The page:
Despite their advanced disease stage at enrollment, 3 of the 9 patients (3 cohorts) treated with EYS606 showed clinical improvements lasting for 6 months after 1 administration of the treatment. The first patient treated in the lowest-dose cohort experienced a >10 ETDRS letter improvement in BCVA while 2 patients treated in the highest dose cohort showed a significant reduction of macular edema via OCT associated with at least +12 ETDRS letters increase in BCVA from baseline.

Safety Data on Iluvien IOP Effects

■ A poster presented at the recent AAO meeting presents data from the 2018 Periodic Safety Update Report/Periodic Benefit Risk Evaluation Report (PSUR/PBRER), which evaluated real-world, long-term safety data for the fluocinolone acetonide intravitreal implant (Iluvien; Alimera Sciences). The August 2018 PSUR/PBRER for fluocinolone acetonide implant encompasses data from the US-based phase 4 IOP Signals Associated with Iluvien Study (PALADIN), the US retrospective chart review (USER), and non-US studies (Retro IDEAL, IRISS, and MEDISOFT), as well as global spontaneous reporting data.

The research included 18,082 eyes that received a fluocinolone acetonide intravitreal implant; 69 (0.38%) eyes required incisional surgery. Per data from the FAME trials, out of 375 eyes, 18 (4.8%) required incisional surgery. The FAME trials reported a higher rate of trabeculoplasty (1.1%) than the PSUR/PBRER (0.22%).

Opioid Use Up After Eye Surgery

■ From 2000 to 2014, rates of filled opioid prescriptions after eye surgery rose considerably, despite reduced invasiveness of these procedures, according to a new study by researchers in the Perelman School of Medicine at the University of Pennsylvania. The results were published in JAMA Ophthalmology.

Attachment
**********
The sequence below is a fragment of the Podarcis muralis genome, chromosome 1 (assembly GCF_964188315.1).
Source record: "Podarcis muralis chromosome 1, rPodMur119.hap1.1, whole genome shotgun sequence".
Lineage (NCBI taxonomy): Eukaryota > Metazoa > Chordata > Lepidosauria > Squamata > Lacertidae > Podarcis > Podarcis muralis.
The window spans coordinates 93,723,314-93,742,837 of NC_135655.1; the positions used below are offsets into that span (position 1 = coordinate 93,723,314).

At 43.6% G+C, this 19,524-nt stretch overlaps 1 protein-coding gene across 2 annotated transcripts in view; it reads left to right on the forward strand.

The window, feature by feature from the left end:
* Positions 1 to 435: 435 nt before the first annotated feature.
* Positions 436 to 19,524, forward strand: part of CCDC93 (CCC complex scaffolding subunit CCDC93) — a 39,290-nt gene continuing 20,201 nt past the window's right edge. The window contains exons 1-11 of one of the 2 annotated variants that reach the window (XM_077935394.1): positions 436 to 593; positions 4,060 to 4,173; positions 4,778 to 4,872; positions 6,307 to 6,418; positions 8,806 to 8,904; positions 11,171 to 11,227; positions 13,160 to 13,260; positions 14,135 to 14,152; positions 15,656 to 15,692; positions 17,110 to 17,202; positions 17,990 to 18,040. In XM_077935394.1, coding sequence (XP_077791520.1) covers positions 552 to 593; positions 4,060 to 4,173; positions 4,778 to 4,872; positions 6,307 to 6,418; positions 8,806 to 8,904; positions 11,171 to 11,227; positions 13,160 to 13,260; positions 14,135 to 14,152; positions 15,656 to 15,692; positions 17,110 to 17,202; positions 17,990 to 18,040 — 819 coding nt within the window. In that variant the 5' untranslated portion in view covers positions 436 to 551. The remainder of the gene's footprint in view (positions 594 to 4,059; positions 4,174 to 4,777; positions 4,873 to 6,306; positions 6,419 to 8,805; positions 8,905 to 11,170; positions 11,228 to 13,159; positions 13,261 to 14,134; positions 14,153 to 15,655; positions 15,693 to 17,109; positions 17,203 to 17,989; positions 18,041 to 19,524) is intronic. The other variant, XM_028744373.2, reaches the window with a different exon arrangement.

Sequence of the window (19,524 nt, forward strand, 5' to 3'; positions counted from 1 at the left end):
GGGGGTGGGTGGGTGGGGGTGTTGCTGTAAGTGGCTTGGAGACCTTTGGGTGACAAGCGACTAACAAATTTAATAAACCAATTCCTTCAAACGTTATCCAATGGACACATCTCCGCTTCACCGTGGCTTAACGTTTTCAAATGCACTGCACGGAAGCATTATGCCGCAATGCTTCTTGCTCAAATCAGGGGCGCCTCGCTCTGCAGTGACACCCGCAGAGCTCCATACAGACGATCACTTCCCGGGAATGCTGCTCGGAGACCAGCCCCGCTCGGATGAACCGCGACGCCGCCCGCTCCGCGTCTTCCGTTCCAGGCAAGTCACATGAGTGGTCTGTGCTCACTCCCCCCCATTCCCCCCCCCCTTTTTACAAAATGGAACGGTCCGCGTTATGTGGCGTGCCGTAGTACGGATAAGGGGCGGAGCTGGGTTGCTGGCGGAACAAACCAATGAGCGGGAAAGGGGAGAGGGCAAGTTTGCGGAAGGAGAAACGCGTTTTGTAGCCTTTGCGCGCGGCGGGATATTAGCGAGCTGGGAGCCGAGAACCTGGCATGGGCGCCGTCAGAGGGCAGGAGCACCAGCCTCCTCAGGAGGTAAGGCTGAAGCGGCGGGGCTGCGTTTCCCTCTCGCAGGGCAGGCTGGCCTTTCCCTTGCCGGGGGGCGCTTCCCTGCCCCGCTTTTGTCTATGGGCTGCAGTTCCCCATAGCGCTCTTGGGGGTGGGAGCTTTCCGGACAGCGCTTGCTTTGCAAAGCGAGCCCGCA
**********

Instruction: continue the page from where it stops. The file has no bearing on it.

“This really is surprising, given that there have been tremendous strides in the past decade to reduce the invasiveness and recovery time for these procedures. We would have expected rates to go down, not up,” said the study’s senior author Brian VanderBeek, MD, MPH, MSCE, an assistant professor of ophthalmology at Perelman School of Medicine.

The rate of filled opioid prescriptions after these procedures more than doubled, from 1.2% in 2000/2001 to 2.5% in 2014, across 6 different ocular subspecialties. Rates dropped for the first time during this time period to 2.2% in 2015 and then to 2.1% in 2016. However, the researchers found that after controlling for differences among the types of surgeries, the odds of having an opioid medication filled after any incisional ocular surgery was more than 3 times higher from 2014 to 2016 than from 2000 to 2004.

EVRS Welcomes Attendees From 56 Countries in Lisbon

■ The 19th annual meeting of the European Vitreoretinal Society (EVRS) was held in Lisbon, Portugal, this summer. More than 800 participants from 56 different countries attended the three-and-a-half day event.

The scientific program featured more than 150 papers, a full day of practical courses, a 3-day wet-lab session with vitrectomy machines from all major companies, instructors providing courses throughout each day tailored to individual participants’ needs, and 3D symposiums. Keynote lectures were given by the recipients of the Zivojnovic Award, Dr. Stanley Chang, and the EVRS Lecture Award, Dr. David Sarraf.

“We continue to share our philosophy of collaboration and peer-to-peer atmosphere with members after 20 years,” said EVRS president Giampaolo Gini, MD. He added that through meetings, training school, and everyday work, the organization encourages its younger members to follow a path of innovative, independent thinking.

EVRS will host its 20th meeting from June 4 to 7, 2020, in Verona, Italy. RP